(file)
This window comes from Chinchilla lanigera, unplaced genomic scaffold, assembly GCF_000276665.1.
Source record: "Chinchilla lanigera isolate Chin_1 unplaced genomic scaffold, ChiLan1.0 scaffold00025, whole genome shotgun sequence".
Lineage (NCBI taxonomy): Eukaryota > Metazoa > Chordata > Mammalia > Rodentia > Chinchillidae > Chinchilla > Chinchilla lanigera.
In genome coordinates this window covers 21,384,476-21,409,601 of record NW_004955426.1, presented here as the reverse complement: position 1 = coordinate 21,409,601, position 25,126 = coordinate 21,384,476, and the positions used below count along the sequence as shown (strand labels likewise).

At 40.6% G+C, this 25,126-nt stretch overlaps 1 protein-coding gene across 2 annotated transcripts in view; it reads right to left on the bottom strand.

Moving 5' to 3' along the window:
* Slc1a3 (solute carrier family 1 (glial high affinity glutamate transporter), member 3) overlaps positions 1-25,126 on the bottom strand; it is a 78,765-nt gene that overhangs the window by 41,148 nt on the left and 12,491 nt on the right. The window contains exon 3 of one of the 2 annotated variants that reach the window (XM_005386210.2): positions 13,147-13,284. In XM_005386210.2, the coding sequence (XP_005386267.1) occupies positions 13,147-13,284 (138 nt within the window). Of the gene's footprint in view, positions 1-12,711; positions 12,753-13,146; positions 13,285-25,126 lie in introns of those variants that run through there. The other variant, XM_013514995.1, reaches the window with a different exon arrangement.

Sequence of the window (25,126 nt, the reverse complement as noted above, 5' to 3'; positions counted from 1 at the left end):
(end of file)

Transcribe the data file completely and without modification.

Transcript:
This window comes from Chinchilla lanigera, unplaced genomic scaffold, assembly GCF_000276665.1.
Source record: "Chinchilla lanigera isolate Chin_1 unplaced genomic scaffold, ChiLan1.0 scaffold00025, whole genome shotgun sequence".
Lineage (NCBI taxonomy): Eukaryota > Metazoa > Chordata > Mammalia > Rodentia > Chinchillidae > Chinchilla > Chinchilla lanigera.
In genome coordinates this window covers 21,384,476-21,409,601 of record NW_004955426.1, presented here as the reverse complement: position 1 = coordinate 21,409,601, position 25,126 = coordinate 21,384,476, and the positions used below count along the sequence as shown (strand labels likewise).

At 40.6% G+C, this 25,126-nt stretch overlaps 1 protein-coding gene across 2 annotated transcripts in view; it reads right to left on the bottom strand.

Moving 5' to 3' along the window:
* Slc1a3 (solute carrier family 1 (glial high affinity glutamate transporter), member 3) overlaps positions 1-25,126 on the bottom strand; it is a 78,765-nt gene that overhangs the window by 41,148 nt on the left and 12,491 nt on the right. The window contains exon 3 of one of the 2 annotated variants that reach the window (XM_005386210.2): positions 13,147-13,284. In XM_005386210.2, the coding sequence (XP_005386267.1) occupies positions 13,147-13,284 (138 nt within the window). Of the gene's footprint in view, positions 1-12,711; positions 12,753-13,146; positions 13,285-25,126 lie in introns of those variants that run through there. The other variant, XM_013514995.1, reaches the window with a different exon arrangement.

Sequence of the window (25,126 nt, the reverse complement as noted above, 5' to 3'; positions counted from 1 at the left end):